|« Eating on Buses and Trains: What Are the Rules?||Bleeding Heart Reopens »|
Interview Wed Feb 11 2009
Michael Nagrant, Chicago food writer and the editor of Hungry Mag, has an article in today's Sun-Times about how fantastic cast-iron skillets are. I also have much love for cast-iron skillets and Michael called me to get verification of something I'd written in that post.
Michael's love letter, written shortly before Valentine's Day even, to cast iron skillets is a great read. But the gist of the story is that cast-iron skillets are awesome and a great value for your money and indestructible. Literally, indestructible. Those fancy-pants pans? Not so much. If you purchase new, you're likely to buy a piece of Lodge cookware and you're just as likely to find it at the hardware store as you are at a cookware store on Michigan Avenue.
And apparently cast-iron isn't just for making food, you can make music with it, too. Dance music. He kindly sent on this tidbit of information that didn't fit in the Sun-Times article:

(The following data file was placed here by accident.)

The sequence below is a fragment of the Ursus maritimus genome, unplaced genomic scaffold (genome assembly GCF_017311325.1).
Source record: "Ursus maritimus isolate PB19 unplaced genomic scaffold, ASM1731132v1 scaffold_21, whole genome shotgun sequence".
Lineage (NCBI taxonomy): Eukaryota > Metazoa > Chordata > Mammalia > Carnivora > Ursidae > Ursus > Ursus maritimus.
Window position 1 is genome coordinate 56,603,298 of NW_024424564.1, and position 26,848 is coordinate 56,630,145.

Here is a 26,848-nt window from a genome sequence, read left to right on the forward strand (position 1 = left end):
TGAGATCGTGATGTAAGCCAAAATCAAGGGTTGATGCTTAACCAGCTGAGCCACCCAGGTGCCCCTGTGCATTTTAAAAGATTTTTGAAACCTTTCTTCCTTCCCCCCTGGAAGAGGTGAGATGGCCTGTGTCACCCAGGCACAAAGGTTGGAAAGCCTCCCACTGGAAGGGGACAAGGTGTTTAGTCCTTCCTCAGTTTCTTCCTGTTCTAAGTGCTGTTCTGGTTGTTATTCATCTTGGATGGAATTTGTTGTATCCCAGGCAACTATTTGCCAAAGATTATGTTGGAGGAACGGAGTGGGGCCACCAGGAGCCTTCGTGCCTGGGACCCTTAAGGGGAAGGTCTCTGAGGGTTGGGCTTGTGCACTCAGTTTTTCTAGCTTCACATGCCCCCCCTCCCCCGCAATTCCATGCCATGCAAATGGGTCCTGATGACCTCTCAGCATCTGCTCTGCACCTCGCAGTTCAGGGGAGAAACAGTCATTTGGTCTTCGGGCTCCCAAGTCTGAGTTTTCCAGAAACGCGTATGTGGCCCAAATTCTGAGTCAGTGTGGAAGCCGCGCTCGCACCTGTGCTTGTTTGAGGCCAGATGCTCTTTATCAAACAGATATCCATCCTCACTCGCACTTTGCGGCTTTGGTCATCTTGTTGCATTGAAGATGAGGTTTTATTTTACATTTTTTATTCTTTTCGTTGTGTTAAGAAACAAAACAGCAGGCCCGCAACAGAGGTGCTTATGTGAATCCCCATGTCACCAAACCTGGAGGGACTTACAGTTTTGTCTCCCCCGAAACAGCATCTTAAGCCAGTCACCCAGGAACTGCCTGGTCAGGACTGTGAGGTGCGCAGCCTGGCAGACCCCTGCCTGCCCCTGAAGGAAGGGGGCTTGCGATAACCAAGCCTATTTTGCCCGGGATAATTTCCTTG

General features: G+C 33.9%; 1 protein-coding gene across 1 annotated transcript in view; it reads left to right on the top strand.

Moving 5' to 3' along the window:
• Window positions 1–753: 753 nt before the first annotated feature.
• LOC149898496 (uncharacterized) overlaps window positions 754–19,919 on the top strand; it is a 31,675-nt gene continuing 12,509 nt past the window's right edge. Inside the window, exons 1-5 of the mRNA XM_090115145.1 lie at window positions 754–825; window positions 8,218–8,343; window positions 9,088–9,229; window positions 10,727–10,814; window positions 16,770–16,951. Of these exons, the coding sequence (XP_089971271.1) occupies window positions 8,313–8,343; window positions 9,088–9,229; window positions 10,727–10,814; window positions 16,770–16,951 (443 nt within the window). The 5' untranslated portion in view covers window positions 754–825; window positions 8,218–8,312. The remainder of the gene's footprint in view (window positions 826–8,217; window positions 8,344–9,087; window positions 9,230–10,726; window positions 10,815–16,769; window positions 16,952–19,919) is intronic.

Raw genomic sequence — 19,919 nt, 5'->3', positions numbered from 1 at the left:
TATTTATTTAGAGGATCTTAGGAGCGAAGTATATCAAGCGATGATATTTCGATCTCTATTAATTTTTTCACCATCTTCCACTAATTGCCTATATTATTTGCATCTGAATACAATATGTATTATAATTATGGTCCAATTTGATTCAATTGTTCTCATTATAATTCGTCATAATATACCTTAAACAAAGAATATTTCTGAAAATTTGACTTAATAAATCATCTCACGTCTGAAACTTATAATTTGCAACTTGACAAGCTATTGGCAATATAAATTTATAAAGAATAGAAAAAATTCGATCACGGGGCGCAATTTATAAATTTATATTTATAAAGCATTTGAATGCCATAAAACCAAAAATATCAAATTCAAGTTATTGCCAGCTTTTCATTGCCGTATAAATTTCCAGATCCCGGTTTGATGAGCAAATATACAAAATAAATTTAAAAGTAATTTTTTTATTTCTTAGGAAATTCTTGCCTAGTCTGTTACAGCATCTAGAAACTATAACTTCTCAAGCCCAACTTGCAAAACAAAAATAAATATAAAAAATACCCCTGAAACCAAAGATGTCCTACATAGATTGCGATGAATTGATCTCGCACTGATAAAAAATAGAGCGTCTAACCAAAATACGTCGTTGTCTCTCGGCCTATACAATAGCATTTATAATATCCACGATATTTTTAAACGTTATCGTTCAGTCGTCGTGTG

"Not everyone uses their cast iron for cooking, at least not exclusively. Local professional chef and percussionist [and Drive-Thru contributor] Alan Lake makes music with his. In 1986 while working as a sous chef at the East Bank Club, lake got a call from Pat Leonard, a boyhood friend who'd scored a gig as a music producer. Leonard told Lake to pack up his equipment and move out to LA to be part of his recording band. Part of Lake's "equipment" was a set of cast iron pans. Lake says, "Back then you couldn't just buy samples, so we had to make our own. I hung my skillets from s-hooks, rolled rubber bands around chopsticks to make drumsticks and played them like steel drums. Though they're not tuned, they (the pans) have different pitches by virtue of their size." These weren't just any samples though. Lake says, "You can hear those samples all over (Madonna's) La Isla Bonita and Papa Don't Preach and (Ferry's) Bette Noir album."